Post written by: Amelia Acker, FCoP Project Researcher, Assistant Professor in the School of Information at the University of Texas at Austin

Hi Y'all

Today I am excited to share with you my first field report as the designated FCoP researcher with updates about kicking off fieldwork this summer. Before I jump into some updates about my research fieldwork, I wanted to describe what field reports are and how they can inform the study of software curation and digital preservation in our community.

What IS a "field report", anyway?

In the social sciences–anthropology, social work, education, and law–field reports are documents that capture a researcher’s observations and findings in the field. Typically they involve detailed observations and reflections about people in real situations.

As research instruments, field reports support data collection, the refinement of observational techniques, and build on existing or competing theories of phenomena or social practices.

As shared documents, field reports create bridges between existing theories about phenomena and observations about people in their environments as detailed by the researcher. Each and everyday we observe people in places and how they interact, with structured field report techniques, we can capture these observations with details, evidence, synthesis, and interpretations that allow researchers to systematically observe and accurately describe different situations.
For my research design, I have decided to observe each fieldsite for 2-3 full working days and interview each available team member for ~1 hour. While brief, embedding at work sites and one-on-one interviews will reveal tens of hours of rich, observational data to synthesize in the coming months. I have also made arrangements to observe meetings, visit exhibits, and access documents that teams have used to document their software curation projects.

Prepping for field work

In preparation for research this summer I have focused on a few tasks this spring:

  • In January and February, I designed a research framework and interview protocol for the different FCoP site visits. I consulted with each site lead over phone calls and emails to develop an observation plan for three site visits that include observations and interviews with teams members at UVA, Georgia Tech, and Living Computers.

  • In the beginning of April, I received IRB approval from UT’s Office of Research Support and Compliance which reviews and approves all research with human subjects. This research will involve observing people in their workplaces and recorded interviews, so I worked at developing a verbal consent protocol that would assure confidentiality and privacy of participants. With verbal consent protocols, researchers are able to ensure consent from participants without creating records of their names or workplaces. This allows participants to participate in interviews anonymously, while the researcher can maintain confidentiality and privacy of participants’ identity and roles in their organizations.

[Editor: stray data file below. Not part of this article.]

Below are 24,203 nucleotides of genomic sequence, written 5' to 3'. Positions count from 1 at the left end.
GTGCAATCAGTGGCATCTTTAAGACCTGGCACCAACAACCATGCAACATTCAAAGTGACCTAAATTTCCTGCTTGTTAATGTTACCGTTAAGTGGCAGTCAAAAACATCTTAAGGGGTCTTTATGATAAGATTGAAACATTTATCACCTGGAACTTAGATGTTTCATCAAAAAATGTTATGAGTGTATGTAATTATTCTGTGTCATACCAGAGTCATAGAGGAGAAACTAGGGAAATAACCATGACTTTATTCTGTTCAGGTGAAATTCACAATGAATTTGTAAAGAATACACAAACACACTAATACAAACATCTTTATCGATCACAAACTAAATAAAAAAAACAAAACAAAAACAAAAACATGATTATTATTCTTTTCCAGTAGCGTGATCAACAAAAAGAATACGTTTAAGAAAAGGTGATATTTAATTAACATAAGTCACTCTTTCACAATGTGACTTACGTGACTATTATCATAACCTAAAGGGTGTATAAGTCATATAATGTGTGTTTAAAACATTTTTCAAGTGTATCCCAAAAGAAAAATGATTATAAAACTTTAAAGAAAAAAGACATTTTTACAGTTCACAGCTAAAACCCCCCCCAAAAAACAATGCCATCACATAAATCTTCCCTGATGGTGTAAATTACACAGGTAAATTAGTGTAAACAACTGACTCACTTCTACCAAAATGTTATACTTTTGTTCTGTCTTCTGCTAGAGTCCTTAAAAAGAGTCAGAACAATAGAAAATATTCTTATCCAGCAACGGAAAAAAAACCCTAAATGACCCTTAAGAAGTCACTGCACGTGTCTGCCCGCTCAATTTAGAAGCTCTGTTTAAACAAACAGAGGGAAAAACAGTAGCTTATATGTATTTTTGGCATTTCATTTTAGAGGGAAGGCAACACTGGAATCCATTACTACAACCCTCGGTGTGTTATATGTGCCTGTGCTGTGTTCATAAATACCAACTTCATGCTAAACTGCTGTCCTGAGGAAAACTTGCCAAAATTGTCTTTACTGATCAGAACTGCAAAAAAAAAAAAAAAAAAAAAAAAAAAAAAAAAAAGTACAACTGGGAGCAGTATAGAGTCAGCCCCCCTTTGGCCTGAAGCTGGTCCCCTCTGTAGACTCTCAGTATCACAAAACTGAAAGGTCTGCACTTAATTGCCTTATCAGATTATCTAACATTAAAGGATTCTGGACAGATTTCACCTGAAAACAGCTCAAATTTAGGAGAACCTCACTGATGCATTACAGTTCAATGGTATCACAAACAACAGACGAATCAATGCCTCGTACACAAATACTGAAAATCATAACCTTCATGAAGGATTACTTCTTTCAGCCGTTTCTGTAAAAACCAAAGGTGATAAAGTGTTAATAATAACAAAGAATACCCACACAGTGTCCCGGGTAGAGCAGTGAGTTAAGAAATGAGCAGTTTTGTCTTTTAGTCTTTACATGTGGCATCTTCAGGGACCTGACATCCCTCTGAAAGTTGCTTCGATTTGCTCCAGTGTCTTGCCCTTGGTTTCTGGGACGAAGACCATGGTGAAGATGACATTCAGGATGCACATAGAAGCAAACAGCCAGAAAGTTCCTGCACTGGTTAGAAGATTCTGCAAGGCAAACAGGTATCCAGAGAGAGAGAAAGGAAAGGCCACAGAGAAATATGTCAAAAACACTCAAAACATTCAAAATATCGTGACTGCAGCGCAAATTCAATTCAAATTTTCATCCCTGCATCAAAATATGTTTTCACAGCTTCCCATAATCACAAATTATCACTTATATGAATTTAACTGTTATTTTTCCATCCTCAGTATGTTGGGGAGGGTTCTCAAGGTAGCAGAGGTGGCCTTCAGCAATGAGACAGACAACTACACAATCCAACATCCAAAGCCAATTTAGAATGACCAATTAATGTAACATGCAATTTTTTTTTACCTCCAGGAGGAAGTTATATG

• Once IRB approval was secured, I was able start to tying down specific dates for visits. A few site visits asked for me for more background about my credentials and research protocol, we’re hoping to finalize fieldwork dates by the end of May.

What's next?

In the coming months, I’ll be publishing 6-7 more dispatches from my fieldwork and research. These field reports will provide our readers brief accounts of my site visits to a number of FCoP cohort institutions as they develop software preservation workflows and emulation services for their unique communities, as well as broader synthesis and observations in the context of an action research perspective. With the consent of participants, I’ll share some observations about what I see, find, and hear. Field reports such as these can help us understand how theories about preservation appear in action, or perhaps, how competing visions of curation and preservation play out differently.

As an information scientist concerned with how digital preservation practices emerge and taken up in different kinds of places and for different motivations, I will be especially interested in the place-based observations of different work places and the people I interview. As you can see, this is more of a proto-field report than one where I report on events observed in place but it’s important that we set the table before we move on to dispatches from the field. I look forward to sharing with you what I find in the next month!